When Tyler Bissell’s team finished their assigned tasks at the Folsom Children’s Zoo, they went looking for more work at a residence where another team was still cleaning up a yard.
But the group noticed shoulder-high grass and weeds in front of a house across the street, so they quickly commandeered three lawn mowers and two weed whackers and set to work.
“The family who lived there just had a baby,” explained Bissell, a sophomore international rescue and relief major. “The other little kids had been begging their father to mow so they could play on their swing set. The surprised man thanked us over and over, and the kids did, too. The smiles on their faces made it all worth while.”
With a record 72 sites served by Project Impact this year, many students embraced the opportunity to do more.
More than 750 Union College students, employees and friends gathered under the clock tower on the cool, sunny morning of September 8 to kick off the 30th anniversary Project Impact, Union College’s annual community service day. Nebraska Senator Tony Fulton was on hand to read a special proclamation by the state legislature, as was Pastor Ted Wilson, president of Seventh-day Adventist world church, who also gave an evening talk at the College View Seventh-day Adventist Church.
Originally dubbed "Project BRUSH" (Beautifying Residences Using Student Help) in 1981, students used the annual service day to paint more than 100 homes in 10 years. Thirty years later, Project Impact provides a day off from classes so student can experience the joy of service by helping the agencies that serve the Lincoln community all year long.
“Project Impact is a great way to make new friends and get better acquainted with old friends,” said Andrew Stevens, a junior math education major, as he painted playground equipment at a local elementary school with Demion Dublin and Charles Tamay. “It’s a bonding experience and you create a special bond with everyone you’ve helped out. You feel good and have fun at the same time.”
“You see all these little kids out here watching us and smiling.” Dublin, an elementary education major, agreed. “It can’t get better than this, honestly.”
Vanessa Chavez, a junior health sciences major, helped create a gravel path and put up a fence at a shelter for teenage mothers. “I just think about the young mothers,” she explained. “If I were in that position or if I knew someone in that position, I would want some help like this. I think about how it will benefit them.”
Pastor Wilson spent the day weeding yards and setting fences. “I believe I was most impacted by the numbers of young people working together on a project,” he said. “We cleaned up some yards today, and when you have a number of people who focus on what they are supposed to do, it’s amazing how fast the job gets done. I think that’s a great analogy for how the church works. The eye is not the foot and the hand is not the ear. When we all work together under the guidance of the Holy Spirit, the Lord can accomplish an enormous amount through us.”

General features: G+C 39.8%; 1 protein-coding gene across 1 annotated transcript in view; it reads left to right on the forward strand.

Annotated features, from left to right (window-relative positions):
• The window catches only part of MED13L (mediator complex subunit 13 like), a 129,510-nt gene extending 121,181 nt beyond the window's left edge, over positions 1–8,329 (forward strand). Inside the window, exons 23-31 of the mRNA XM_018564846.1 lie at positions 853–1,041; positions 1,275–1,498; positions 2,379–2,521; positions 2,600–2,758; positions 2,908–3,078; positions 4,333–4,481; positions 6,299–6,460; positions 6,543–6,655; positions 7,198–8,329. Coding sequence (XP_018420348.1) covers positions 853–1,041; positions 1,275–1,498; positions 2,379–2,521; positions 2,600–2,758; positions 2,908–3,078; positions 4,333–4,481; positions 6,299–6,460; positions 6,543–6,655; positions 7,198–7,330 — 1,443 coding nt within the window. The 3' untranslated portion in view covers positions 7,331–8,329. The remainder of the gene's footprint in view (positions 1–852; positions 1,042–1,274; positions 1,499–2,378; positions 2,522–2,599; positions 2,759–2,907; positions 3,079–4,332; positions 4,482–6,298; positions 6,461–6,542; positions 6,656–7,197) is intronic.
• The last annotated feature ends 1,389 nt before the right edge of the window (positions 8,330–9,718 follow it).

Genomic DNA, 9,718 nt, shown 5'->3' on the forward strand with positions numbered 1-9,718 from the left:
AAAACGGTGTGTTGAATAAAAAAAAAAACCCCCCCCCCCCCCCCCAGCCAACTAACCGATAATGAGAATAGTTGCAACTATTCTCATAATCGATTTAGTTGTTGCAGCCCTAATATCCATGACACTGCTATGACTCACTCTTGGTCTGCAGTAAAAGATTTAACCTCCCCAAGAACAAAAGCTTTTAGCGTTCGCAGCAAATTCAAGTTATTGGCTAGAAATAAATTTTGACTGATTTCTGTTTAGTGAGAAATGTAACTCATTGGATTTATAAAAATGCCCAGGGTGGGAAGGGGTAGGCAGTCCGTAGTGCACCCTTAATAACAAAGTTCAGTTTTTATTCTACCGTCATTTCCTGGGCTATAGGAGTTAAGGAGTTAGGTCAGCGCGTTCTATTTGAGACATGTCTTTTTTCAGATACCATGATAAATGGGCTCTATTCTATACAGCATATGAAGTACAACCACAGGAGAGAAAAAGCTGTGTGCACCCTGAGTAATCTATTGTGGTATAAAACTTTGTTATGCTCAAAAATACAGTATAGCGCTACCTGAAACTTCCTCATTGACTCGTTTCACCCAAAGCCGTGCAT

Each year, more than 80 percent of the campus family participates in Project Impact, an event planned, coordinated and executed by students. Since its inception, an estimated 18,300 volunteers have impacted Lincoln with more than 115,000 hours of voluntary labor. According to available research, Project Impact is the longest running collegiate service day with the highest percentage of campus participants in the nation.
“I was amazed by how many people helped with all the planning and made Project Impact a success,” said Anna Coridan, a junior nursing major who coordinated the event along with Bernice Tumangkeng and Jayme Anderson. “It helped me, as a leader, to better understand the importance of team building and not taking too much on myself. An event like this would have never happened without the help of a great group of students.”
“This demonstrates to leaders in the church that they can trust young people to organize things and don’t have to micromanage everything,” said Wilson after observing the student leaders in action. “The Lord has given them tremendous intellect and creativity. Give them the broad strokes and let them run with it.”
Union College took time at the evening meeting to honor those who helped establish the original Project Brush. Dr. Dean Hubbard, president of Union College in 1981, received an award for his part in launching Project BRUSH. He and his wife, Aleta, took the idea with them to Northwest Missouri State University where he served as president for 25 years, where Project BRUSH also continues. Union also honored Pastor Rich Carlson, Union College's vice president of spiritual life for providing consistent support to student leaders through the last 30 years.
“I couldn't ask for a better place to work,” said Carlson. “The fact that we are celebrating the thirtieth anniversary of Project Impact is a testament to the quality of our students at Union College who lead out and participate each year.”